Sunday, July 26, 2009

Falling In Love With Reading

Check out Pamela's blog about her daughter falling in love with reading. Beautiful!

What book did you fall in love with as a kid? Or an adult? I don't remember being a kid, so I'll just share the book that affected me most: The Poisonwood Bible by Barbara Kingsolver.


Pamela Hammonds said...

Funny that it just hit me now, reading your post, that I hadn't thought about what book changed me. I think it happened in middle school but I can't remember the name of the book. It was a series about sisters and I believe one was a nurse.

Like you--much of my childhood is a fog! I've tried over the years to remember what they were called, but since they were from my school library and I never owned them, I really have no way of knowing.

I never remember a time in my life when I didn't have a book handy. I'm always reading something. I can't imagine a life without books.

Susan Poulos said...

Joan, you mentioned Poisonwood and I have to add The Bean Trees, also by BK. I just read it this weekend for the first time, and I have to say that I am STILL falling in love with books (like this one) all over again. Pamela- great post on Mia falling in love with a book. It doesn't get much better than that!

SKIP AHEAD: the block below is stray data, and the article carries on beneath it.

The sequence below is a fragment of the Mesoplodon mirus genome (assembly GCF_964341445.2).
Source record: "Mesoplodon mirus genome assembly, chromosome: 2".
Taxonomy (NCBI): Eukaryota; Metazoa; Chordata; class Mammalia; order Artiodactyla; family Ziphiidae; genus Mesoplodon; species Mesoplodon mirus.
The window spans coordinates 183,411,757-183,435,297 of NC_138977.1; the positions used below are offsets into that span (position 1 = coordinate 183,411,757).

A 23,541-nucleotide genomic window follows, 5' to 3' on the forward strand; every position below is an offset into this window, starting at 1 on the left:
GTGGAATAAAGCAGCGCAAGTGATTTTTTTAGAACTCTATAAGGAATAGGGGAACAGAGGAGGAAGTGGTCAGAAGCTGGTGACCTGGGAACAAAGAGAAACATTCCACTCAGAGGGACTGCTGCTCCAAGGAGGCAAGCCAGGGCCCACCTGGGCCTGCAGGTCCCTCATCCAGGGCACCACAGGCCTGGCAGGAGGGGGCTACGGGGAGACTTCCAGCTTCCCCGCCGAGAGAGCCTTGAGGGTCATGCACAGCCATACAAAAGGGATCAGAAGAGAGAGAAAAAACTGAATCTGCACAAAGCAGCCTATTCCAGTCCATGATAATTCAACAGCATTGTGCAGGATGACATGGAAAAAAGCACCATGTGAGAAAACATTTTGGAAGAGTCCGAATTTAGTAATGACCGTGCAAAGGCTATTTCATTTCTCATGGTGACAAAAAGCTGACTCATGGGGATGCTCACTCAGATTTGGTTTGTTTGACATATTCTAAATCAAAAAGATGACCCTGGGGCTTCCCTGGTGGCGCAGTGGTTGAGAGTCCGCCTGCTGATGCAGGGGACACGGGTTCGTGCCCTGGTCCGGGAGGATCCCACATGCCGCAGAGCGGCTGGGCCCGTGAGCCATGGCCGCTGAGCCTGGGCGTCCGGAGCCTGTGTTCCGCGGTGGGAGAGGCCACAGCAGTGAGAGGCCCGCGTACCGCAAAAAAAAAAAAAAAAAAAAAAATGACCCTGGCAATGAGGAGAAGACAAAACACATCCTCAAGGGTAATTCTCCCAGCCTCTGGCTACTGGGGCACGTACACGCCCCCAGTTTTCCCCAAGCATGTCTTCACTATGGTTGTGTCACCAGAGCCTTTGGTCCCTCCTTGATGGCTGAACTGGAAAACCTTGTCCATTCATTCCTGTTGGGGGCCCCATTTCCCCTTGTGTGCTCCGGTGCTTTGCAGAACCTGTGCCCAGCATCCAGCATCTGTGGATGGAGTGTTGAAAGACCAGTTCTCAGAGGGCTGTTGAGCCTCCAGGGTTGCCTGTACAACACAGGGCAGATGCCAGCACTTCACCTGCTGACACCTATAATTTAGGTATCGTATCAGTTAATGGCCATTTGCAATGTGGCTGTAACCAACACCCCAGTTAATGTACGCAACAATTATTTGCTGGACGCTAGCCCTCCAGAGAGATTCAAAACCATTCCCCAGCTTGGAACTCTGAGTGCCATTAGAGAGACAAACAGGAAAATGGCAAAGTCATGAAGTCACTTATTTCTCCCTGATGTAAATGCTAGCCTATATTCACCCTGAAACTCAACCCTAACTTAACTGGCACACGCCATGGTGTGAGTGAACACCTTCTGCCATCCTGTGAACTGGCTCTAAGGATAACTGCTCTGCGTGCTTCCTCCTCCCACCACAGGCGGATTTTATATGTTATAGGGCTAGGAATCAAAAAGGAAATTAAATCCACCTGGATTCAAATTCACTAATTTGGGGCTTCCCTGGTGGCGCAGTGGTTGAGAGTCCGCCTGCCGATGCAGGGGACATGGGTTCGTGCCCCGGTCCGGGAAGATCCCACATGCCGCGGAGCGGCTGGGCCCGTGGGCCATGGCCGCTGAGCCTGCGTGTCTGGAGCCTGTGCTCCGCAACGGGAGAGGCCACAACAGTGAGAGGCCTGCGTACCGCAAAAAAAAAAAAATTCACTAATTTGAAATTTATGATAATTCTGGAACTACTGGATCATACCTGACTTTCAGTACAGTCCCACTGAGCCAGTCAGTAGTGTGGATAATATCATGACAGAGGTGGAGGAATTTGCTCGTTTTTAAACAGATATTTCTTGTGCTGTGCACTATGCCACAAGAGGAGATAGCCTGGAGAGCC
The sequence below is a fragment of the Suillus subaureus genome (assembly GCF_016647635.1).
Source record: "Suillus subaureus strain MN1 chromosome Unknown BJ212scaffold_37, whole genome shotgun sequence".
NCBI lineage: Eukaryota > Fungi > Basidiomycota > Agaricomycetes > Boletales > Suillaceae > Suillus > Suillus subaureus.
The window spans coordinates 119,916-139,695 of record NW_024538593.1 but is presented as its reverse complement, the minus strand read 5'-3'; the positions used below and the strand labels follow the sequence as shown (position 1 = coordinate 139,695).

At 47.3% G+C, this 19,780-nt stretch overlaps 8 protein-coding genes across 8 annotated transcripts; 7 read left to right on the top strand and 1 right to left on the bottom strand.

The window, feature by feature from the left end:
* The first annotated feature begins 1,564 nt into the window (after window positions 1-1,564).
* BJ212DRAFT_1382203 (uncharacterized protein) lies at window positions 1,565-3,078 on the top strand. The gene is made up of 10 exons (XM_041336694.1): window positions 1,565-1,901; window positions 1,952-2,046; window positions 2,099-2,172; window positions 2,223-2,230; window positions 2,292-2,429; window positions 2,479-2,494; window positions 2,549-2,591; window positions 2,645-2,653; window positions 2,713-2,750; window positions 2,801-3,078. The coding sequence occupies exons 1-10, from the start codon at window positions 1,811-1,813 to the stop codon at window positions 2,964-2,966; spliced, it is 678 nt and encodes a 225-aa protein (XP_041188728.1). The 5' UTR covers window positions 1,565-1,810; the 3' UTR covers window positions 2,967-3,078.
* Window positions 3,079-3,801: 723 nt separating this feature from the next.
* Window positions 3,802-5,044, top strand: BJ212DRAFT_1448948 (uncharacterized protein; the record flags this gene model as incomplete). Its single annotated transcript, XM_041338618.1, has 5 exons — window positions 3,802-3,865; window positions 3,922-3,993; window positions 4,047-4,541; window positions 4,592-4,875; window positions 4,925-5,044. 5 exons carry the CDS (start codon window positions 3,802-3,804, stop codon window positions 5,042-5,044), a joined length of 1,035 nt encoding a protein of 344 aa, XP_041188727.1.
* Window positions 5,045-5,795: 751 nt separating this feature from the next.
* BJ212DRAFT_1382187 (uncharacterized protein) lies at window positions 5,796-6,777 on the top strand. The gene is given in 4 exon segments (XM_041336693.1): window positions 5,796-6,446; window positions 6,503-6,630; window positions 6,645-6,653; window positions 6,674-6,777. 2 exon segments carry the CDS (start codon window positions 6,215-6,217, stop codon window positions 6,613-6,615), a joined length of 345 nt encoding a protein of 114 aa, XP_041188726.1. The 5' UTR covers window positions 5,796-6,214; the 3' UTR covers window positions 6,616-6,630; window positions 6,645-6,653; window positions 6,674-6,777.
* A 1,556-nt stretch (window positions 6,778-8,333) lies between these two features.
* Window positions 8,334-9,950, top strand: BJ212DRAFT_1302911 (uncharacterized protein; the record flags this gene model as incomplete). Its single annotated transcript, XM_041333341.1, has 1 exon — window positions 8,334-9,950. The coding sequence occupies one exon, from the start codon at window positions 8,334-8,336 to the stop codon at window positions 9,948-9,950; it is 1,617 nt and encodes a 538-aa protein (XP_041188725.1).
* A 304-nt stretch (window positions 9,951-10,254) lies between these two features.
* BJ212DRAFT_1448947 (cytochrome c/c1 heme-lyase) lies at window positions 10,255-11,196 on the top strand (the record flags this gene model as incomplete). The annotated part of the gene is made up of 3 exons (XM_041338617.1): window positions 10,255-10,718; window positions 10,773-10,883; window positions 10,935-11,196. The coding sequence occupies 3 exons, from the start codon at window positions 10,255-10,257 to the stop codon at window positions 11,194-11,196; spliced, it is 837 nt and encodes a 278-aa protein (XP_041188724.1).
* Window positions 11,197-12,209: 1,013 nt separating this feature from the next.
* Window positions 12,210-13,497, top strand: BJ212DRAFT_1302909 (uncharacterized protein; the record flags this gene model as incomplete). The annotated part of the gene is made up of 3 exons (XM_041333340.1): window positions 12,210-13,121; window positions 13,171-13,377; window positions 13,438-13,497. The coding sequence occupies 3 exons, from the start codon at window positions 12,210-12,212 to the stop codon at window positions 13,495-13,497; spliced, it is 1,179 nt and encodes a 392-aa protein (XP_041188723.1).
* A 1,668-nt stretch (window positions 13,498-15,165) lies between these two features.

Joan Mora said...

Pamela--I don't know that one, but I just remembered two more, not from childhood, but from my teen years. The Outsiders, by S.E. Hinton and The Trouble with Angels by Jane Trahey (also, it made a great movie with Rosalind Russell as Mother Superior).

Susan--Thanks for stopping by. I've never read The Bean Trees, I'll have to try it.

About Me said...

I don't remember much of what I read until Little Women as a freshman or sophomore in high school. In my later years I prefer biography or nonfiction. Recently, I read Hermoine Lee's biography of Edith Wharton...after that The Dark Side by Jane Mayer. The Poisonwood Bible was one of the best, along with the Secret Life of Bees.


mary-lucille said...

Oddly enough the two greatest favourites were American: Little Women & What Katy did at School, though I also liked Heidi. (My sis & I still write to our Mother as 'marmee'.)

Apart from Black Beauty, my favourite British novel for children was The Secret Garden which I still like. (One chap I'd been v taken with immediately discounted himself as a prospect when he dismissed it as 'mawkish'!)

The appeal of most of these books was projection of some sort - no dishonour in that - I especially identified with the obnoxious Mary in TSG as I was not well-socialised with other children so, to my shame, took refuge myself in behaving as though I were above all the others...